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Wages and the demand for health - a life cycle analysis

  • Christian Dustmann

    ()

    (Institute for Fiscal Studies and University College London)

  • Frank Windmeijer

    ()

    (Institute for Fiscal Studies and University of Bristol)

This paper presents a life cycle model for the demand for health, and derives empirical specifications that distinguish between permanent and transitory wage responses. Using panel data, we estimate dynamic health and health input demand equations. We find evidence of negative transitory wage effects, and positive permanent effects. Estimation results based on our life cylce framework lead to very different conclusions than those based on static cross section analyses that are common in the literature. This analysis emphasises the importance to analyse health related behaviour in a dynamic life cycle context.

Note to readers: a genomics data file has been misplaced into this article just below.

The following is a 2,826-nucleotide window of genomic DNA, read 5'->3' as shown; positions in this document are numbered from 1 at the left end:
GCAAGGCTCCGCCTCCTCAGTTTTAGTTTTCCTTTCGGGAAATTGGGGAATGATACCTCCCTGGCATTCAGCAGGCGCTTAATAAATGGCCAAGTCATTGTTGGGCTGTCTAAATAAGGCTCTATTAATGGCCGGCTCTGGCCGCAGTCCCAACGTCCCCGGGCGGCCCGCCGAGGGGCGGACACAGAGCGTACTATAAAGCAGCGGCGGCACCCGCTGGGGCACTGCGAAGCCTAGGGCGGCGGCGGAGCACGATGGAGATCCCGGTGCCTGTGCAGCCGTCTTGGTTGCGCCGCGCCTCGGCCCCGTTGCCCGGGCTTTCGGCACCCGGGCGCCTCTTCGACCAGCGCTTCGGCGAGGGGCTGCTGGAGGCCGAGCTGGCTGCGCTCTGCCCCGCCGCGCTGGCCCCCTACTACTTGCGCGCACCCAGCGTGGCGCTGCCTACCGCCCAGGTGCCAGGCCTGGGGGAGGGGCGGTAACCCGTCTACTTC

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File URL: http://www.ifs.org.uk/wps/wp9920.pdf
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Paper provided by Institute for Fiscal Studies in its series IFS Working Papers with number W99/20.

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Length: 44 pp.
Date of creation: Jun 2000
Date of revision:
Handle: RePEc:ifs:ifsewp:99/20
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  1. Ekaterini Kyriazidou, 1997. "Estimation of a Panel Data Sample Selection Model," Econometrica, Econometric Society, vol. 65(6), pages 1335-1364, November.
  2. Picone, Gabriel & Uribe, Martin & Mark Wilson, R., 1998. "The effect of uncertainty on the demand for medical care, health capital and wealth," Journal of Health Economics, Elsevier, vol. 17(2), pages 171-185, April.
  3. Richard Blundell & Thomas MaCurdy, 1998. "Labour supply: a review of alternative approaches," IFS Working Papers W98/18, Institute for Fiscal Studies.
  4. Chung, Ching-Fan & Goldberger, Arthur S, 1984. "Proportional Projections in Limited Dependent Variable Models," Econometrica, Econometric Society, vol. 52(2), pages 531-34, March.